by Anna Maria Mikolajczak 

Throughout the pandemic and into the new school year, Mizzou has offered a safe space for students who need a break from the hassle of day-to-day learning. The Wellness Center’s noontime meditations are offered as a place for students to tune in from anywhere on campus and spend some time focusing on themselves and their mental health. Hosted on Tuesdays, Wednesdays and Thursdays at noon on Zoom, the program is accessible to all students by the mere click of a link. 

The sessions are hosted online and have a theme every week. The theme for the September 9 session was self-compassion. Freshman and computer science major Silas Smith attended one of these sessions and said he enjoyed the message, which focused on positivity and not feeling shameful upon making mistakes. According to Smith, he left the session feeling calmer and more peaceful. In his busy week, he says, it was refreshing to have designated time to just focus on himself. He hopes more people will look into these meditations and warns prospective participants to not go into the session with high expectations at risk of ruining the experience;  “it’s basically introspective therapy for yourself,” says Smith.

Andrea Kimura, who hosts the meditations, has been a health educator in the Mizzou community since 2013. Her experience and hard work helped her set up Noontime Meditations in Mizzou’s wellness center. Since the beginning of the pandemic, the sessions, previously face-to-face, have had to move online. According to Kimura, there were formerly multiple practitioners who gave their own individual spin on their sessions so that students were ensured a variety of instructors. There were also spaces for students to practice meditation, different types of yoga or even therapy workshops. Since moving online, Kimura says, the variety of activities that can be dones has been more limited, but she hopes in the future to regain a physical space so students can once again attend in person. Her favorite part about running the sessions, she says, is seeing how she helps out the students and staff around her as well as being able to connect with all of them.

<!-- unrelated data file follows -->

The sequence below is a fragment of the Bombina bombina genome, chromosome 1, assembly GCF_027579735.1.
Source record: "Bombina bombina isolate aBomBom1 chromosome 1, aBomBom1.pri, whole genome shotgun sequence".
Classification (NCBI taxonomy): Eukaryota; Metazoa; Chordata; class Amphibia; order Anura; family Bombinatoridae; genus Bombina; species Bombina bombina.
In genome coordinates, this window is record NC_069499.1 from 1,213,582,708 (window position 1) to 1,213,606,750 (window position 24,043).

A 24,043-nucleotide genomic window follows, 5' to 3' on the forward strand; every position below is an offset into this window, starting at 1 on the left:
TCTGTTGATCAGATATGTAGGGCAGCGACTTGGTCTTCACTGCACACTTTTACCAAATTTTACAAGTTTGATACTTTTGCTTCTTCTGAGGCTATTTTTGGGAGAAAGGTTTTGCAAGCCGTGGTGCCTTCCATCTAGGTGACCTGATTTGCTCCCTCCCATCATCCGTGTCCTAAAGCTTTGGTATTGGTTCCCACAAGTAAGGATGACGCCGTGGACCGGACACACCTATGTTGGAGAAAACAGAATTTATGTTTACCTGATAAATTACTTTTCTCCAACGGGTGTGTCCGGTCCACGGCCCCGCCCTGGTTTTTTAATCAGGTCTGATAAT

Kimura ensures to shape the sessions around a student’s academic calendar and hope by looking through the lens of the students and staff to provide an area of healing for the university. Kimura brings forward the idea that when one person is feeling better it can improve the entire community in a sort of ripple effect. Their gratitude extends and helps others, who then go forward and have the same effect on more individuals, therefore helping a good part of the community.
The noontime mediation sessions are hosted at noon via Zoom, and more information can be found on MU Info.

Edited by Ryan Cohen

About Wagner, Cara (MU-Student)

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